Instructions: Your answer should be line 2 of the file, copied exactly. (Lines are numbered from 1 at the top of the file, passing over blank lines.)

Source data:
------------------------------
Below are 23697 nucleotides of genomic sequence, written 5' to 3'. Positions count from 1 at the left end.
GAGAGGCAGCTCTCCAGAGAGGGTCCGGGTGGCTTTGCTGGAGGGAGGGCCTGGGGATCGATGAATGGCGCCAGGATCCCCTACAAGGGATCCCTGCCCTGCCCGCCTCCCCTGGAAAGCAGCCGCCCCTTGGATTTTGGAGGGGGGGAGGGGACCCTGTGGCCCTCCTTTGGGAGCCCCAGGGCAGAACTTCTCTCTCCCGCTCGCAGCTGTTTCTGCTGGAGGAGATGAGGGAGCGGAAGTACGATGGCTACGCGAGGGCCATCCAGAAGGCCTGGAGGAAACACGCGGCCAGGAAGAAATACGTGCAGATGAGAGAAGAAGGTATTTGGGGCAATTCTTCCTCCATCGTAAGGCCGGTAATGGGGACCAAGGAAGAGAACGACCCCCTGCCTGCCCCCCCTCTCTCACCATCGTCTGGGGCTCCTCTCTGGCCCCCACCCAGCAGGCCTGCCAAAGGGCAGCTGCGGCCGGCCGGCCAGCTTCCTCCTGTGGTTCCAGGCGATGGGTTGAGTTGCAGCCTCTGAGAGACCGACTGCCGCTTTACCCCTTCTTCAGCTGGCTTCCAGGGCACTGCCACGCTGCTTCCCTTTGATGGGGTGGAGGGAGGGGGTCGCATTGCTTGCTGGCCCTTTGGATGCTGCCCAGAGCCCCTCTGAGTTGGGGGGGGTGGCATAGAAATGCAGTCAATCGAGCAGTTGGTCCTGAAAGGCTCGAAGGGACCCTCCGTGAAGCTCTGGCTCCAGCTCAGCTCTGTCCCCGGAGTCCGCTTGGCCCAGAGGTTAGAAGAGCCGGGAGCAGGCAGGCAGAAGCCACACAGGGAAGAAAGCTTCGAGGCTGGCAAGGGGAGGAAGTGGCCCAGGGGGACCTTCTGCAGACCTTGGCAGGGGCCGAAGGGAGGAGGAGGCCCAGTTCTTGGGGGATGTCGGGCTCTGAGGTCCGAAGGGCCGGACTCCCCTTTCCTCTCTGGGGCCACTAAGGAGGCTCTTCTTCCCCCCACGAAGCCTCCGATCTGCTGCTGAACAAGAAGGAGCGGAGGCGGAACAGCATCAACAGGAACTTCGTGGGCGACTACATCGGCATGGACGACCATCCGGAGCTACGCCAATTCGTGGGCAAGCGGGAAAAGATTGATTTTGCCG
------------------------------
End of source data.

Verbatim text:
GAGAGGCAGCTCTCCAGAGAGGGTCCGGGTGGCTTTGCTGGAGGGAGGGCCTGGGGATCGATGAATGGCGCCAGGATCCCCTACAAGGGATCCCTGCCCTGCCCGCCTCCCCTGGAAAGCAGCCGCCCCTTGGATTTTGGAGGGGGGGAGGGGACCCTGTGGCCCTCCTTTGGGAGCCCCAGGGCAGAACTTCTCTCTCCCGCTCGCAGCTGTTTCTGCTGGAGGAGATGAGGGAGCGGAAGTACGATGGCTACGCGAGGGCCATCCAGAAGGCCTGGAGGAAACACGCGGCCAGGAAGAAATACGTGCAGATGAGAGAAGAAGGTATTTGGGGCAATTCTTCCTCCATCGTAAGGCCGGTAATGGGGACCAAGGAAGAGAACGACCCCCTGCCTGCCCCCCCTCTCTCACCATCGTCTGGGGCTCCTCTCTGGCCCCCACCCAGCAGGCCTGCCAAAGGGCAGCTGCGGCCGGCCGGCCAGCTTCCTCCTGTGGTTCCAGGCGATGGGTTGAGTTGCAGCCTCTGAGAGACCGACTGCCGCTTTACCCCTTCTTCAGCTGGCTTCCAGGGCACTGCCACGCTGCTTCCCTTTGATGGGGTGGAGGGAGGGGGTCGCATTGCTTGCTGGCCCTTTGGATGCTGCCCAGAGCCCCTCTGAGTTGGGGGGGGTGGCATAGAAATGCAGTCAATCGAGCAGTTGGTCCTGAAAGGCTCGAAGGGACCCTCCGTGAAGCTCTGGCTCCAGCTCAGCTCTGTCCCCGGAGTCCGCTTGGCCCAGAGGTTAGAAGAGCCGGGAGCAGGCAGGCAGAAGCCACACAGGGAAGAAAGCTTCGAGGCTGGCAAGGGGAGGAAGTGGCCCAGGGGGACCTTCTGCAGACCTTGGCAGGGGCCGAAGGGAGGAGGAGGCCCAGTTCTTGGGGGATGTCGGGCTCTGAGGTCCGAAGGGCCGGACTCCCCTTTCCTCTCTGGGGCCACTAAGGAGGCTCTTCTTCCCCCCACGAAGCCTCCGATCTGCTGCTGAACAAGAAGGAGCGGAGGCGGAACAGCATCAACAGGAACTTCGTGGGCGACTACATCGGCATGGACGACCATCCGGAGCTACGCCAATTCGTGGGCAAGCGGGAAAAGATTGATTTTGCCG